http://www.amazon.com/The-Secret-History-American-Empire/dp/0452289572/ref=pd_bxgy_14_text_y

http://www.amazon.com/Confessions-Economic-Hit-John-Perkins/dp/0452287081/ref=sr_1_1?s=books&ie=UTF8&qid=1433359156&sr=1-1&keywords=confessions+of+an+economic+hitman+by+john+perkins

William R. Cumming

P.L.! Thanks and AMEN to you opinions which I share. Still I wonder if those reading the Atlantic will get "it"?

Patrick Bahzad

PL,

Insightful piece as always. May I say that I find the Atlantic article seriously misguided in its analysis of war. It is based on a misunderstanding that you underlined: the US of old was winning wars against second or third rate enemies, never against a major military power and never on its own. That legacy of misunderstanding has merged with the lessons taken away from these wars into what Emmanuel Todd - who is in no way a military expert - very aptly called the military culture of the "Indian wars" : the enemy has to be annihilated or there can't be any victory.
While this cultural thinking may prevail in a war between states, when the destruction of the enemy's army is in line with the legacy of the "Indian wars", guerilla wars, insurgencies or national independence wars - all of them part of the asymmetric war model - don't follow that logic and don't fit into that cultural model for American victory.

C Webb

Sit tibi copia, sit sapientia, formaque detur ; Inquinat omnia sola superbia, si comitetur.

plus ça change

elkern

Yes. It still makes me shiver.

http://warprayer.org/

turcopolier

Patrick Bahzad

I think that is a bit overstated. You would call WW2 Japan a second rate enemy? I would not and in spite of the efforts of our British Commonwealth friends we were by the far the main actors in the defeat of Japan. The Confederate Army was one of the great armies of all military history. It took four long years to beat them. If you think we did not fight well in VN you should have been there. pl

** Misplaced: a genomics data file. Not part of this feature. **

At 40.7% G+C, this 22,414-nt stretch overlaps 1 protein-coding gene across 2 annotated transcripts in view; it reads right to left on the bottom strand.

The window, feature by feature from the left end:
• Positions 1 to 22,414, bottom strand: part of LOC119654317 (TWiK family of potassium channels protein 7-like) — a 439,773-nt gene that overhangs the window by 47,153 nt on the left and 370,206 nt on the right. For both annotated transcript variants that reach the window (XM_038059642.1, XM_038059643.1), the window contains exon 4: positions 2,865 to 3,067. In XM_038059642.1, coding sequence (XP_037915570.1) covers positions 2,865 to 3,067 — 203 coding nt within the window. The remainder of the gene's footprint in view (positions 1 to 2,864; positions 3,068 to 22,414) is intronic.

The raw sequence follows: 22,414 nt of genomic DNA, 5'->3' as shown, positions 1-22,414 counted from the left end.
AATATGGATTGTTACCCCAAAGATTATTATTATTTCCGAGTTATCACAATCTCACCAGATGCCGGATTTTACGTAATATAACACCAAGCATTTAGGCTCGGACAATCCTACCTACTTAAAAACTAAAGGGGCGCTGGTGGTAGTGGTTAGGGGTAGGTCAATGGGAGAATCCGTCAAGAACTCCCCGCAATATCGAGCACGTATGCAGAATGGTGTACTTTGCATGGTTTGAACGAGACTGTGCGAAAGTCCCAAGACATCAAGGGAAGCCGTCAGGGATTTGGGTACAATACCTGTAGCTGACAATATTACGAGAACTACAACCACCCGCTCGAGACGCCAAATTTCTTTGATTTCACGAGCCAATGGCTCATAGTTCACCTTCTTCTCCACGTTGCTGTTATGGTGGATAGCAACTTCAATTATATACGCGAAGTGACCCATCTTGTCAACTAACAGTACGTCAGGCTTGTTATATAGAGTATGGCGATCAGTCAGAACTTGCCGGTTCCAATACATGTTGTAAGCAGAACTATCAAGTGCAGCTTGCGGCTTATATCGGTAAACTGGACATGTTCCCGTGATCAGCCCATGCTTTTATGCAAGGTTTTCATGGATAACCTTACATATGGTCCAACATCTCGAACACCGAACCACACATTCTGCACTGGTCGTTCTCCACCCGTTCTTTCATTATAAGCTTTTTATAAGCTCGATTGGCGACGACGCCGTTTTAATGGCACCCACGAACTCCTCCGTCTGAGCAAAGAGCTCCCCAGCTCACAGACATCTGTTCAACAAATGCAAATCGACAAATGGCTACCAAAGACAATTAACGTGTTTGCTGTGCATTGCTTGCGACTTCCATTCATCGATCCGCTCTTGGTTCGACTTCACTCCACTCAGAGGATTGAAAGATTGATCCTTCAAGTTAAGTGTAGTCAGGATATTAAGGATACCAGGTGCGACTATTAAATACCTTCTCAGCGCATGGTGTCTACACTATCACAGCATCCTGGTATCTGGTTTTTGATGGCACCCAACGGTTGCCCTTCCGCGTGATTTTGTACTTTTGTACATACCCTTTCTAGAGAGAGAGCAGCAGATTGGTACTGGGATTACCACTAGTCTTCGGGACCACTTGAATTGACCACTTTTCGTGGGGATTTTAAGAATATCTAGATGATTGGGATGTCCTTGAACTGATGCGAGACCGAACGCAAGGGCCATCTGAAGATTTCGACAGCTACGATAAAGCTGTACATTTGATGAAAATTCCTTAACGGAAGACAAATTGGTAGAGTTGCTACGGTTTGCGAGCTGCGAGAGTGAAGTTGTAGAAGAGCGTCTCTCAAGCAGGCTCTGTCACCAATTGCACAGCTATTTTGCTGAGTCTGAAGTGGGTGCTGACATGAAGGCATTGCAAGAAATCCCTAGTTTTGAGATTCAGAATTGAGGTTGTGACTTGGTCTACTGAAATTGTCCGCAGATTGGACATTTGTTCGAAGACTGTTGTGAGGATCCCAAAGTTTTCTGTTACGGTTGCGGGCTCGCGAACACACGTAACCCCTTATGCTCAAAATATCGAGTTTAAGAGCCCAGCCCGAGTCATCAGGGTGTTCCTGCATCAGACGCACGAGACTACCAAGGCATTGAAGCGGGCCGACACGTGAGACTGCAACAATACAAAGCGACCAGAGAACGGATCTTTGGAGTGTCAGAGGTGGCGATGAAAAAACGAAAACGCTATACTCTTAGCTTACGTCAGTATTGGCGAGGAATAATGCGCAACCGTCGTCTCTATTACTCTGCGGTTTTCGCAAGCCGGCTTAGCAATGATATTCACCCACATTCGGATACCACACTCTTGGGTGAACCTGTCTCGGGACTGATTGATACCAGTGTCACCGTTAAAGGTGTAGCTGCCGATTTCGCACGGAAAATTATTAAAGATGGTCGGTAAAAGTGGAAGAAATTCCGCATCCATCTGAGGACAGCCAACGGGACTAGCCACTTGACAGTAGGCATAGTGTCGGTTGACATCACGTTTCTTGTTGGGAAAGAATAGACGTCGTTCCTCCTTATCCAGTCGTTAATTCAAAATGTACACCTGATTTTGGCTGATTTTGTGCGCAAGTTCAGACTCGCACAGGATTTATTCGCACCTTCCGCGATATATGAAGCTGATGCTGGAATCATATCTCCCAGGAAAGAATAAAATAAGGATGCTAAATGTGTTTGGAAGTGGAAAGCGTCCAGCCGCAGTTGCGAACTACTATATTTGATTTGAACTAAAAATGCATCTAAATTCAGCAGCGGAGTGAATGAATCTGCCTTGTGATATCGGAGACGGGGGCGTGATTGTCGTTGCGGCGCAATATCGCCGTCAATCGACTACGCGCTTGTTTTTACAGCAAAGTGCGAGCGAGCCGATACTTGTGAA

Babak Makkinejad

Which, I should think, implies that Abraham Lincoln was the first Liberal Imperialist, no?

Babak Makkinejad

So they gave him a rented woman for the duration.

When I compare this to the way potentates and kings of yore behaved in the past, in the Near East, in India, or in China, he was shabbily treated - they would have given him that woman for keeps.

Patrick Bahzad

PL,
I was talking about formative years of American military culture, let's say from the early settlers to 1917 (civil war set aside). this US cultural concept of military victory as being either "unconditional surrender" or anhilitation was shaped by the Indian and Mexican wars mostly.
In wars between states armies, like WWII, such a type of victory was possible. Not so anymore in VN already, as this wasn't just a war between states but also a"national liberation war" for the North or a guerilla war for VC. It Required total mobilization of their people for achieving the goals set by the leadership and you don't beat a people the way you beat an army, regardless how well your troops fight.
Again this bias is rooted in the tradition of Indian wars and the absence of any adversary whose destruction didn't come at a very heavy prize for the winning side (meaning the U.S.), until the civil war.